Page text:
“Well,” said Fran, “it all began a couple of weeks ago, on one of those rare blue days. So much blue that the only thing separating sea and sky was rocky islands and white surf. I was running in the 4K mountain race and didn’t even stop to admire the view. As my feet found their way up the trail, I was struck by how good I felt. And the whole race went like this. Until the end when I crossed the finish line and asked for my time.”
“And?” the Soupster prompted.
“Not good. I’d lost 15 minutes from last year,” she lamented, “which was 10 minutes slower than the one before that.”
“So that explains your false sense of awesomeness?” the Soupster chuckled.
“Eeeexactly,” Fran said. “You go slow enough, and anything can feel easy. That’s when I decided to take action and launch my Reverse Training Program. Basically, that means adjusting your training for an earlier time. Because you are training for an event that has already occurred, your expectations can be more modest,” she said, illogically.
“I see, I guess, ” the Soupster said. “Just because we can’t turn back time doesn’t mean we can’t cover our tracks — or at least tidy them up. I’ve had similar thoughts. The other day, I saw myself in the library window, looking like a tree leaning a bit too far with the wind. I went in, checked out a book on backs and decided I’ve been walking the wrong way! Who’d have thought there was so much to something we’ve been doing since age one?”
“Are you sure you haven’t just been ducking to keep the rain out of your face?”
“Maybe,” Soupster replied. “Anyway, I’m gliding now, picturing myself as a Tanzanian, maybe, carrying water on top of my head. Straight spine, shoulder blades back, chin tucked. It’s a lot to think about. I’m surprised I can get anything else done at the same time! But it helps with my vertigo, too.”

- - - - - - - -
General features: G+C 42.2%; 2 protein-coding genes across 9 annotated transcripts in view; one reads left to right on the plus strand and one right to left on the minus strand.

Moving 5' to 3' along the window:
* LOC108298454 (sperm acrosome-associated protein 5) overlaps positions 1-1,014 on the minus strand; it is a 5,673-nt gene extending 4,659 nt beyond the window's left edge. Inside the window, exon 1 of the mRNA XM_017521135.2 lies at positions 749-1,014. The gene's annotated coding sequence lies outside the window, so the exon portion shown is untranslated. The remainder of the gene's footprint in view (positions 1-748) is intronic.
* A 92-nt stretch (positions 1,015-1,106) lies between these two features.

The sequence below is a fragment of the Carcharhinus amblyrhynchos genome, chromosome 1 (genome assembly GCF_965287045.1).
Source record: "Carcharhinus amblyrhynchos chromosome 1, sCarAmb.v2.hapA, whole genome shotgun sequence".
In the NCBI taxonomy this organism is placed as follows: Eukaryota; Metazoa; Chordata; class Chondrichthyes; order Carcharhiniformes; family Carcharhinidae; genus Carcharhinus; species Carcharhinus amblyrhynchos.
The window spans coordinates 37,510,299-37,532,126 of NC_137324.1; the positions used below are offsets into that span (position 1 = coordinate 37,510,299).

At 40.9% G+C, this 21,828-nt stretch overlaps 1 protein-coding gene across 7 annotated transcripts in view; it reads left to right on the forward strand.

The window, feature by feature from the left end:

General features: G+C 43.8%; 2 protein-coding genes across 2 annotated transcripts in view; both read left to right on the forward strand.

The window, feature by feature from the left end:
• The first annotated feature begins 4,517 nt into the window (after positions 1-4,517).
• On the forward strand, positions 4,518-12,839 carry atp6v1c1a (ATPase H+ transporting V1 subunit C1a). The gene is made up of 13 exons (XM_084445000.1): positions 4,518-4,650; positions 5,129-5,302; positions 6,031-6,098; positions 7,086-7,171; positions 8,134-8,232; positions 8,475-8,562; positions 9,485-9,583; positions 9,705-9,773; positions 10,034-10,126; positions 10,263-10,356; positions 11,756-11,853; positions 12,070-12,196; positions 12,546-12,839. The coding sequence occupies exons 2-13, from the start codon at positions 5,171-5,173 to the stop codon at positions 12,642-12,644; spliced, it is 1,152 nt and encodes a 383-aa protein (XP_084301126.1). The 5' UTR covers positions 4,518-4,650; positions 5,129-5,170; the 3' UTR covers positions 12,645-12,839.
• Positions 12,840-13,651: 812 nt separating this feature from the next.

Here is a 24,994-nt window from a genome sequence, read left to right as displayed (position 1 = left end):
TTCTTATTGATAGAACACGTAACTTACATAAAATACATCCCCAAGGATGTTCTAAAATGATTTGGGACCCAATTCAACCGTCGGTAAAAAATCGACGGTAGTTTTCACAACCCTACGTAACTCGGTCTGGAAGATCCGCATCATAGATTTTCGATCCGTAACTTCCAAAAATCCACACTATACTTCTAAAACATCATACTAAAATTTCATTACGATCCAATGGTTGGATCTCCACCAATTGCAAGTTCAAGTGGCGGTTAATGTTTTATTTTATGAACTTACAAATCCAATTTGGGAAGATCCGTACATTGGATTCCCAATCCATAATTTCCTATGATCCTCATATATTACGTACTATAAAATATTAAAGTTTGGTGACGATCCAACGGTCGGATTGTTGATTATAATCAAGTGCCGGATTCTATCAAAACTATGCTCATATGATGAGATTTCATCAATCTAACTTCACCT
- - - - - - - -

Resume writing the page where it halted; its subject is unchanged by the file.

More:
“Well, good luck with that,” said Fran.
“And, if I ever do carry a pail of water on my head, I won’t need to fill it at a well,” the Soupster said. “I’ll just walk around Our Town on a rainy day.”
“And I’ll be out there too, shaving minutes off my time in a race that I’ve already run!” Fran laughed.
“Happy reverse training!” the Soupster called out, as Fran turned and began jogging backwards down the path.
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An Op-Ed from Abigail FitzGibbon
If you have both a cat and a closed door in your home, it’s likely the former has tried to get through the latter — either by begging you with plaintive meows to open it, trying to scratch straight through the wood, or slipping through as soon as the door’s left ajar.
Some cat owners point to this behavior as evidence of a cat’s innate desire for freedom, and argue that in order to satisfy this desire, their cat needs to be allowed to roam freely — specifically, to roam the outdoors.
However, letting your cat into the outside world unsupervised is far from the best way to meet its needs. In fact, it’s often severely detrimental, both to your cat and to the world around it.
Let’s start with the latter. As a member of a domesticated species, your cat is not native to any ecosystem; cats are an invasive species in any ecosystem they enter, and as such, they carry deadly consequences with them.
One 2013 study estimates that domestic cats roaming the outdoors kill an estimated 1.3 to 4 billion birds and 6.3 to 22.3 billion mammals each year in the lower 48 alone, figures which would give Felis catus the highest death toll out of all human-related causes of bird or mammal death.
Although the majority of these kills are performed by unowned or “feral” cats, owned “outdoor/indoor” cats are still responsible for a significant portion of these deaths; keeping just one more cat indoors can save dozens of lives among your local wildlife.
Just as your cat spells trouble for more vulnerable species outdoors, the perils of the outside world — motor vehicles, larger predators or other cats looking for a fight, poisonous plants and other dangerous substances, et cetera — can put your cat at significant risk of injury, or even death.
The average lifespan of a cat who primarily spends time outdoors is estimated at just 2-5 years, compared to an indoor cat’s typical lifespan of 10-15 years.